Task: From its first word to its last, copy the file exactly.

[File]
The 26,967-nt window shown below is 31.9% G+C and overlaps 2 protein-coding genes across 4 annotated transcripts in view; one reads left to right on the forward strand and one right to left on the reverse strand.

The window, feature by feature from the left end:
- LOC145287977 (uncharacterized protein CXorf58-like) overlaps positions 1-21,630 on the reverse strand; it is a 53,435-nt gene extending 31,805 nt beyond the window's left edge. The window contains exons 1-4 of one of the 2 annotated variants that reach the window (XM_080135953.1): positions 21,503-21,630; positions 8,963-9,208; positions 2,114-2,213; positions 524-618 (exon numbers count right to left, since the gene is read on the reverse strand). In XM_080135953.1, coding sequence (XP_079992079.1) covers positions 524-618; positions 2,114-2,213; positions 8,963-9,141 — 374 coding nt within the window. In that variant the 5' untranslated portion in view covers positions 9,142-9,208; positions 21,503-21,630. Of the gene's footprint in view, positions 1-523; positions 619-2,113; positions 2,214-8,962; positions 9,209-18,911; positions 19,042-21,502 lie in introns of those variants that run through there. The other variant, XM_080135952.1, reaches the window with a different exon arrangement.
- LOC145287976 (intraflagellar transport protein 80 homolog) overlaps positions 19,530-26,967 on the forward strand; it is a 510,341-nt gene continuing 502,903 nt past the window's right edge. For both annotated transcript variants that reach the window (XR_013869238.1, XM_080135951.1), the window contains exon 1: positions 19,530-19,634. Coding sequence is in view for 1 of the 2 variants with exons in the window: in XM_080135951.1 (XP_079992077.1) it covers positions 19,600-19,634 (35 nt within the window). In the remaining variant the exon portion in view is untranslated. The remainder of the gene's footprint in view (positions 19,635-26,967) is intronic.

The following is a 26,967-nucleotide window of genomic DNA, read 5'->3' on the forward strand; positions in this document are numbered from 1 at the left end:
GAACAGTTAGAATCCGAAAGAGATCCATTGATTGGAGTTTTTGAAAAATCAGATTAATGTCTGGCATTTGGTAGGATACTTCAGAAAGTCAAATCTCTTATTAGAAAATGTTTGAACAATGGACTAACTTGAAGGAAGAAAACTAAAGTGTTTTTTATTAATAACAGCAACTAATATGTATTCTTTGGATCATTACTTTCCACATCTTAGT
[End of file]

The 26,967-nt window shown below is 31.9% G+C and overlaps 2 protein-coding genes across 4 annotated transcripts in view; one reads left to right on the forward strand and one right to left on the reverse strand.

The window, feature by feature from the left end:
- LOC145287977 (uncharacterized protein CXorf58-like) overlaps positions 1-21,630 on the reverse strand; it is a 53,435-nt gene extending 31,805 nt beyond the window's left edge. The window contains exons 1-4 of one of the 2 annotated variants that reach the window (XM_080135953.1): positions 21,503-21,630; positions 8,963-9,208; positions 2,114-2,213; positions 524-618 (exon numbers count right to left, since the gene is read on the reverse strand). In XM_080135953.1, coding sequence (XP_079992079.1) covers positions 524-618; positions 2,114-2,213; positions 8,963-9,141 — 374 coding nt within the window. In that variant the 5' untranslated portion in view covers positions 9,142-9,208; positions 21,503-21,630. Of the gene's footprint in view, positions 1-523; positions 619-2,113; positions 2,214-8,962; positions 9,209-18,911; positions 19,042-21,502 lie in introns of those variants that run through there. The other variant, XM_080135952.1, reaches the window with a different exon arrangement.
- LOC145287976 (intraflagellar transport protein 80 homolog) overlaps positions 19,530-26,967 on the forward strand; it is a 510,341-nt gene continuing 502,903 nt past the window's right edge. For both annotated transcript variants that reach the window (XR_013869238.1, XM_080135951.1), the window contains exon 1: positions 19,530-19,634. Coding sequence is in view for 1 of the 2 variants with exons in the window: in XM_080135951.1 (XP_079992077.1) it covers positions 19,600-19,634 (35 nt within the window). In the remaining variant the exon portion in view is untranslated. The remainder of the gene's footprint in view (positions 19,635-26,967) is intronic.

The following is a 26,967-nucleotide window of genomic DNA, read 5'->3' on the forward strand; positions in this document are numbered from 1 at the left end:
GAACAGTTAGAATCCGAAAGAGATCCATTGATTGGAGTTTTTGAAAAATCAGATTAATGTCTGGCATTTGGTAGGATACTTCAGAAAGTCAAATCTCTTATTAGAAAATGTTTGAACAATGGACTAACTTGAAGGAAGAAAACTAAAGTGTTTTTTATTAATAACAGCAACTAATATGTATTCTTTGGATCATTACTTTCCACATCTTAGT